October 24, 2014 -- Updated 1511 GMT (2311 HKT)
Smooth jazz saxophonist Kenny G wants everyone to know that he's not a foreign agitator trying to defy the Chinese Communist Party.
October 17, 2014 -- Updated 1113 GMT (1913 HKT)
A smuggler in Dandong, a Chinese border town near North Korea, tells CNN about the underground trade with North Korean soldiers
October 28, 2014 -- Updated 0511 GMT (1311 HKT)
Yenn Wong got quite a surprise one morning earlier this month when she found out an exact copy of her Hong Kong restaurant had opened in China.
October 15, 2014 -- Updated 0315 GMT (1115 HKT)
When I first came across a "virtual lover" service on e-commerce site Taobao, China's version of Amazon, I thought it was hype.
October 14, 2014 -- Updated 1315 GMT (2115 HKT)
Each year Yi Jiefeng does what she can to stop China turning into a desert.
October 13, 2014 -- Updated 1454 GMT (2254 HKT)
As its relationship with the West worsen, Russia is pivoting east in an attempt to secure business with China.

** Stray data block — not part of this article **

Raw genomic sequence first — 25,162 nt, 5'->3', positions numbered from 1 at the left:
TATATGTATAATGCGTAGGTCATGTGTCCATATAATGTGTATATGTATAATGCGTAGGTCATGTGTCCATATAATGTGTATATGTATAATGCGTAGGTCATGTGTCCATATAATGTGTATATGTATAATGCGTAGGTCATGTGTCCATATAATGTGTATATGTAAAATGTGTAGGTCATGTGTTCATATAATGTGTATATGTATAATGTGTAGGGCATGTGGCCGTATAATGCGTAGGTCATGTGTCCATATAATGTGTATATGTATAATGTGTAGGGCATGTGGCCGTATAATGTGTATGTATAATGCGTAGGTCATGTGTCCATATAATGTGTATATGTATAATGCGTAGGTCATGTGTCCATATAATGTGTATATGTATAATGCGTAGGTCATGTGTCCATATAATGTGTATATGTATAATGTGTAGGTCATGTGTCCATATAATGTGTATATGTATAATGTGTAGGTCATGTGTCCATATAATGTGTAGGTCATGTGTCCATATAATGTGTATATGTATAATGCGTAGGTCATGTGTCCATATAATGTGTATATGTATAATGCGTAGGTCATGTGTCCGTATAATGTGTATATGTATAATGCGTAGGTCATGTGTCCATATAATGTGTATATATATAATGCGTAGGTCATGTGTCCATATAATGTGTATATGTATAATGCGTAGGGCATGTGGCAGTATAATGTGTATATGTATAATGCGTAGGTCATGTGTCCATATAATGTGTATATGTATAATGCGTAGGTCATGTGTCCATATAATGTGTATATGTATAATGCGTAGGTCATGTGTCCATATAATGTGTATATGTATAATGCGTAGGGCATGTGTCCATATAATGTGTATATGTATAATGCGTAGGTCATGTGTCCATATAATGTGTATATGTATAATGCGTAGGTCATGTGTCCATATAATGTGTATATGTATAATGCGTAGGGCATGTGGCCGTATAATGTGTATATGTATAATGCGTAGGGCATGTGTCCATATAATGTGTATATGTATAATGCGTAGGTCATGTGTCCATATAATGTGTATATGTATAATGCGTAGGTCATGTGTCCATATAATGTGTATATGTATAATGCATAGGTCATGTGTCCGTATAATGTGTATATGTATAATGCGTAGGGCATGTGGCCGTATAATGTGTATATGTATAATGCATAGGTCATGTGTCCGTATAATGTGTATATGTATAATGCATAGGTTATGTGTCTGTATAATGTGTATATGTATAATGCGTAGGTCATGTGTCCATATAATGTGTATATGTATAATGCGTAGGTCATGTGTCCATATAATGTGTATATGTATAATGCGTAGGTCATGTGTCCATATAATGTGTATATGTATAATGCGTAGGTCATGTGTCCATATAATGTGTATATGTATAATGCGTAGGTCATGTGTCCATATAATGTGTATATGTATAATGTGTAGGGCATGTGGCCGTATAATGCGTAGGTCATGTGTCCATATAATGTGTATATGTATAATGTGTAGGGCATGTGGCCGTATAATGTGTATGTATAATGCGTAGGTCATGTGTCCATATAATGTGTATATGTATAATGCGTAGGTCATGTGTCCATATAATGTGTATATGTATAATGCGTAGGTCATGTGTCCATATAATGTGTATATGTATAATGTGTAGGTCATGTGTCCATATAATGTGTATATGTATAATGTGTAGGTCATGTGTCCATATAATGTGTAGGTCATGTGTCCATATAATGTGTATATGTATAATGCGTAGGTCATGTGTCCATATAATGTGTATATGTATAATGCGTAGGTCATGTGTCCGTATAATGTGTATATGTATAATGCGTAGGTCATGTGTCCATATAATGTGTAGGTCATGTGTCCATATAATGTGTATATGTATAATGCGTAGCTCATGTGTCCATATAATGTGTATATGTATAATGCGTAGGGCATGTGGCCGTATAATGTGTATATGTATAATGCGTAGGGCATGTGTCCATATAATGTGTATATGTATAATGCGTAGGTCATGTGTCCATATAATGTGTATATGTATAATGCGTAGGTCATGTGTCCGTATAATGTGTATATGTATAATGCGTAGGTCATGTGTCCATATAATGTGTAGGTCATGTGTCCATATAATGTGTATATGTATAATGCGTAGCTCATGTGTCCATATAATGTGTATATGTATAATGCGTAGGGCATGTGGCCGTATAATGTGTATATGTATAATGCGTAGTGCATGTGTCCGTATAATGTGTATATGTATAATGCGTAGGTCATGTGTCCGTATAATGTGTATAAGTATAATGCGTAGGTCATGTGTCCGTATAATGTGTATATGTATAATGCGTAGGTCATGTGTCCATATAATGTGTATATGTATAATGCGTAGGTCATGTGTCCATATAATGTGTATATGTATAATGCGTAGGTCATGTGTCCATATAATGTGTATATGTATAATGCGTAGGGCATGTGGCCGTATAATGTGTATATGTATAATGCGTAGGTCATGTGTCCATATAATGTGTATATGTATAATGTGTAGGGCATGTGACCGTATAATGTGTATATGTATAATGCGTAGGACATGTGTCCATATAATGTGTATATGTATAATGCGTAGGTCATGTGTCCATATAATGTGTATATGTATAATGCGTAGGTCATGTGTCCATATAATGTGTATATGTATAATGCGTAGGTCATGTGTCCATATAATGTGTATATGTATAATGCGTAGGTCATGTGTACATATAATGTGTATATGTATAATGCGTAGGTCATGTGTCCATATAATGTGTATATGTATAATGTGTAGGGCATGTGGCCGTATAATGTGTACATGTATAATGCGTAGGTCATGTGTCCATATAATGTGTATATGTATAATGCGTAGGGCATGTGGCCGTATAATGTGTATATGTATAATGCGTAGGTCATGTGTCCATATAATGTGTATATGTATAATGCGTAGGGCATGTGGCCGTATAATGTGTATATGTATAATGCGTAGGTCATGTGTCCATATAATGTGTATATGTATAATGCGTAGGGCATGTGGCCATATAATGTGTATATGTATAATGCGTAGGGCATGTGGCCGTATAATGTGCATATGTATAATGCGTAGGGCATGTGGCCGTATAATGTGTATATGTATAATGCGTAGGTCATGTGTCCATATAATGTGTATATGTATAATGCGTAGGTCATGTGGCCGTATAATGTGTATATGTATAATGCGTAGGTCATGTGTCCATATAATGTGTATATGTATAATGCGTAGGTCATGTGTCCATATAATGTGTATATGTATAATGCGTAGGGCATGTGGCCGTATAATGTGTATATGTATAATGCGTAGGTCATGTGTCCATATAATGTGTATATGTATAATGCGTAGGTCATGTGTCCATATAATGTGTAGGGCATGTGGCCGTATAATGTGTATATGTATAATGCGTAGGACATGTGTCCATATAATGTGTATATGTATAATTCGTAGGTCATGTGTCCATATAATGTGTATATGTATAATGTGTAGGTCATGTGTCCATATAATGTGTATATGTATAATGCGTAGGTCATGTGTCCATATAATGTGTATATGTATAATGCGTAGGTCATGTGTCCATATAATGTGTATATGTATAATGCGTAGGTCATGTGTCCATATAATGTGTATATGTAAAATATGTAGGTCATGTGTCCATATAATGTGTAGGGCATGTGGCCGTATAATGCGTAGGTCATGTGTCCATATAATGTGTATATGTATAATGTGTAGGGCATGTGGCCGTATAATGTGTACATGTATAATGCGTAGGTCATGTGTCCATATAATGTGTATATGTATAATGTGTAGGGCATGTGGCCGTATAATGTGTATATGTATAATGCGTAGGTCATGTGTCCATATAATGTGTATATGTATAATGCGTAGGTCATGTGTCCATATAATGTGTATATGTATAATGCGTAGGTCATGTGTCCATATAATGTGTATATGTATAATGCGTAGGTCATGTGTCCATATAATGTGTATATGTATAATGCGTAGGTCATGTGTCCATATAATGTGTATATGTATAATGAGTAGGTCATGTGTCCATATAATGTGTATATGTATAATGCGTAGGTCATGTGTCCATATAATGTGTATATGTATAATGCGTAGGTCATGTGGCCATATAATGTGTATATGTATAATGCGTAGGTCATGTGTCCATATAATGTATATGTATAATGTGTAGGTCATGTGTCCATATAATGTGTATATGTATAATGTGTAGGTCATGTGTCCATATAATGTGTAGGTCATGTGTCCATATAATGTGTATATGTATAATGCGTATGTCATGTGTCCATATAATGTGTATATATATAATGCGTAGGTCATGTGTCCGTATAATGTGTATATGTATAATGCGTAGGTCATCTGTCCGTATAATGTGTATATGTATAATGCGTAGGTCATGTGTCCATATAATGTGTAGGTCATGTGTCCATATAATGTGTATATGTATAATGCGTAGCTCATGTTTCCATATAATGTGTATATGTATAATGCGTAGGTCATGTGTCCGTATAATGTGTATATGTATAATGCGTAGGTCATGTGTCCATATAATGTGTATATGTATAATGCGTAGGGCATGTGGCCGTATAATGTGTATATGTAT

October 8, 2014 -- Updated 0229 GMT (1029 HKT)
Aspiring Chinese comics performing in Shanghai's underground comedy scene hope to bring stand-up to the masses.
September 30, 2014 -- Updated 1654 GMT (0054 HKT)
Liu Wen is one of the world's highest-paid models and the first Chinese face to crack the top five in Forbes' annual list of top earners.
October 3, 2014 -- Updated 1144 GMT (1944 HKT)
Cunning wolf? Working class hero? Or bland Beijing loyalist? C.Y. Leung was a relative unknown when he came to power in 2012.
October 2, 2014 -- Updated 1125 GMT (1925 HKT)
 A man uses his smartphone on July 16, 2014 in Tokyo, Japan. Only 53.5% of Japanese owned smartphones in March, according to a white paper released by the Ministry of Communications on July 15, 2014. The survey of a thousand participants each from Japan, the U.S., Britain, France, South Korea and Singapore, demonstrated that Japan had the fewest rate of the six; Singapore had the highest at 93.1%, followed by South Korea at 88.7%, UK at 80%, and France at 71.6%, and U.S. at 69.6% in the U.S. On the other hand, Japan had the highest percentage of regular mobile phone owners with 28.7%. (Photo by Atsushi Tomura/Getty Images)
App hopes to help those seeking a way out of China's overstrained public health system.
October 3, 2014 -- Updated 0020 GMT (0820 HKT)
Yards from pro-democracy protests, stands the Hong Kong garrison of the People's Liberation Army (PLA), China's armed forces.
ADVERTISEMENT